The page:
When making changes to a piece of software, it’s a good idea to check the effect of those changes in a separate environment before publishing them to your customers. For IndoorAtlas deployments, this translates to being able to verify the effect of updating fingerprints or application logic on the end-user experience in a venue with IndoorAtlas-powered indoor positioning.
A recently added feature in the IndoorAtlas web tool, importing locations from one account to another, makes this workflow possible. Here’s how it works:
Create two IndoorAtlas accounts: a staging account and a production account. The staging account is used for fingerprinting the venue with IndoorAtlas MapCreator 2, and for initial verifications that positioning works flawlessly in all areas. Once everything is found to be in order, the fingerprinted locations can be imported to the production account, using the IndoorAtlas web tool.
The importing process is token-based: create an import token on the staging account, and use the token to import the location to the production account. For more detailed instructions on how to import IndoorAtlas locations, see our knowledge base.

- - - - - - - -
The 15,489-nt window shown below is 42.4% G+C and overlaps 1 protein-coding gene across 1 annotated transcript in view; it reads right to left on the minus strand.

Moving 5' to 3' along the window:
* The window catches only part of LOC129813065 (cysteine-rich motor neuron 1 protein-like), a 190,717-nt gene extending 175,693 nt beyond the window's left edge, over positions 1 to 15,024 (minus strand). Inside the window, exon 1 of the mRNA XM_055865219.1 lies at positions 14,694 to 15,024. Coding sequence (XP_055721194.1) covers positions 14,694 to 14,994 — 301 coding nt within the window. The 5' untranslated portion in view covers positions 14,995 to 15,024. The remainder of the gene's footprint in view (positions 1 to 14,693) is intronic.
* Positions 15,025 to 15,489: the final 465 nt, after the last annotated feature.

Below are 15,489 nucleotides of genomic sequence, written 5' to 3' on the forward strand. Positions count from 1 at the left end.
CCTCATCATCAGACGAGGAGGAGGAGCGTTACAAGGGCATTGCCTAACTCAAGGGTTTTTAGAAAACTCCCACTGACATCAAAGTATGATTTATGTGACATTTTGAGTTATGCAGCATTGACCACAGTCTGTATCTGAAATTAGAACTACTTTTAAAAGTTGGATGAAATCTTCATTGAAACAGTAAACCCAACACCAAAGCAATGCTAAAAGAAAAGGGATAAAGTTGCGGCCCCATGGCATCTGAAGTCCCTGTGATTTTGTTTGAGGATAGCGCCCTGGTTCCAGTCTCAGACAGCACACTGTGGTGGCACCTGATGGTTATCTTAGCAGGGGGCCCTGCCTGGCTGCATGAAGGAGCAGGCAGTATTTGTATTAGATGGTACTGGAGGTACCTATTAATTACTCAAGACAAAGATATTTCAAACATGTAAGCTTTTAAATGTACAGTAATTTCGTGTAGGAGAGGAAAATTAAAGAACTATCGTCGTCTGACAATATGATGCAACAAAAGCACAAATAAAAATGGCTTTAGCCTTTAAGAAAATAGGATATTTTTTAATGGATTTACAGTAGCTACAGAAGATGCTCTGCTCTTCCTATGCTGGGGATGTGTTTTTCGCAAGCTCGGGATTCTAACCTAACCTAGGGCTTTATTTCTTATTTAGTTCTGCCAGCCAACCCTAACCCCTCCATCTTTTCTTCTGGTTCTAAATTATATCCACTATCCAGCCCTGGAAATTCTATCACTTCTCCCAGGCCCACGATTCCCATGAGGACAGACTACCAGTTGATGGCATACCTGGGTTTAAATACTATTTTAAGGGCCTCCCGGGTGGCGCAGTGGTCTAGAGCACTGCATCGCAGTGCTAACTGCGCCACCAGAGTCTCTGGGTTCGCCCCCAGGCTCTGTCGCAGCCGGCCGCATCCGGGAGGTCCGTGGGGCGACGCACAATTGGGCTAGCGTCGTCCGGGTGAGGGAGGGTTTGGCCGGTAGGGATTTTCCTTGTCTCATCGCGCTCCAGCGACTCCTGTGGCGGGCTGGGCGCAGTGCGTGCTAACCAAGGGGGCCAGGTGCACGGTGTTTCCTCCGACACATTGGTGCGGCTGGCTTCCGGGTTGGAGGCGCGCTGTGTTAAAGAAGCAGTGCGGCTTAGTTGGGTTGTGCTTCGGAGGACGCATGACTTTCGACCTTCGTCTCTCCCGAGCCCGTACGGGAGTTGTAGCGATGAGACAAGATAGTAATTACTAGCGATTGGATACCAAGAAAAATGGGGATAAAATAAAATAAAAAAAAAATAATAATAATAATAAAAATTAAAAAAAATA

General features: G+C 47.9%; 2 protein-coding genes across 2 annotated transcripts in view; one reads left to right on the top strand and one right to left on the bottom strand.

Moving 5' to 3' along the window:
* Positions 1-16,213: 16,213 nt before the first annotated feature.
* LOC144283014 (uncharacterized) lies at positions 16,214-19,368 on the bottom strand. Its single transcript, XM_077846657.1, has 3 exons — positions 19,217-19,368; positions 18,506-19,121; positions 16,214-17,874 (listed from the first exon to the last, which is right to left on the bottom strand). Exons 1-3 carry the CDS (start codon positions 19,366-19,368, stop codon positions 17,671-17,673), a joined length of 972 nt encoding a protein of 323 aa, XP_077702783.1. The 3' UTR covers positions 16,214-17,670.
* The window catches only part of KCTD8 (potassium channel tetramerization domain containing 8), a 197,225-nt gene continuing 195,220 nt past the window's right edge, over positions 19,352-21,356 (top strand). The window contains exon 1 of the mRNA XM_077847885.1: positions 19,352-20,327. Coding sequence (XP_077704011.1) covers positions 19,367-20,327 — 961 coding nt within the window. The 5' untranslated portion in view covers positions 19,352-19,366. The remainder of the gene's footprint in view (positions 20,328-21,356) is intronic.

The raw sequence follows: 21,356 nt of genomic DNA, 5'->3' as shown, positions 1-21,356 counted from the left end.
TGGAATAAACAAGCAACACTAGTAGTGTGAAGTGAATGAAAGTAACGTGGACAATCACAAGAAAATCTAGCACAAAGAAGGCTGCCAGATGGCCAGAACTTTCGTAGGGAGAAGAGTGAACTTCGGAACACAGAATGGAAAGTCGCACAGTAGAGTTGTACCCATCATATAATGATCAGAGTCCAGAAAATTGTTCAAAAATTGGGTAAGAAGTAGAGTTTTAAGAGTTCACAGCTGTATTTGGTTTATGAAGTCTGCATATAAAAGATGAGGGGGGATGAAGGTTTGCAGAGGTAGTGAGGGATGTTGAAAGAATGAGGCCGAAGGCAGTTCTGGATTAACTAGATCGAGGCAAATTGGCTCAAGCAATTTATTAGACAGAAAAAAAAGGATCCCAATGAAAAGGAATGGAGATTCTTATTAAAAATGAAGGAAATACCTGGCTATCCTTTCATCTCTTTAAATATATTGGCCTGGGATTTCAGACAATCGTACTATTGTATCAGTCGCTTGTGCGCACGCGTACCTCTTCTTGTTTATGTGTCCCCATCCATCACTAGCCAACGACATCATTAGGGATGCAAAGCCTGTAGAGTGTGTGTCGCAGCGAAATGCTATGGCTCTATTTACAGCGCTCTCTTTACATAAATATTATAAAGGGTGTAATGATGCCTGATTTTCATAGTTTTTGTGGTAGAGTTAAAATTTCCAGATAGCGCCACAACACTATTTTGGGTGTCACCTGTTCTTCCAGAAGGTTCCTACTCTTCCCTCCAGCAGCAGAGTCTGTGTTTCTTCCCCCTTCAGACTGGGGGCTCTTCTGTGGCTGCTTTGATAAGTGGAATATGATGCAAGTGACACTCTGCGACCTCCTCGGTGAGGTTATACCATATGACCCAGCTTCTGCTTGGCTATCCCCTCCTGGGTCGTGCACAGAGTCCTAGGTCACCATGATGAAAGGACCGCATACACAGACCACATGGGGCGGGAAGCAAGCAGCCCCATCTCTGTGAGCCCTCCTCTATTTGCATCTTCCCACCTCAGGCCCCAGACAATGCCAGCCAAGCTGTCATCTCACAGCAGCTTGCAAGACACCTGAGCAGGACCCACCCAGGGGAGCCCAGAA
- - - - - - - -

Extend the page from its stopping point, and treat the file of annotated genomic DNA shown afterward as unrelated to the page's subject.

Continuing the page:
As mentioned, having separate staging and production accounts is useful for checking the effects on end-user experience of updating fingerprints in a location. In general fingerprints require updating only in rare occasions, such as when major construction work significantly changes the paths the users may take inside the building, or when the radio environment is significantly changed. On the other hand, reviewing the mapping data is an integral part of troubleshooting positioning in the venue (see also our support article on validating your deployment). Within the staging account you may freely collect new mapping paths and disable old paths without adversely affecting your end-users.
The staging–production workflow is useful for example in situations where the on-site fingerprinting is performed a third party. The people doing the fingerprinting may use the staging account, and you don’t have to share the production account credentials.
If you would like to transition from a single-account workflow into the staging–production workflow, you should create a new account which would be your production account, import your locations, and switch your applications to use API keys created in the new account.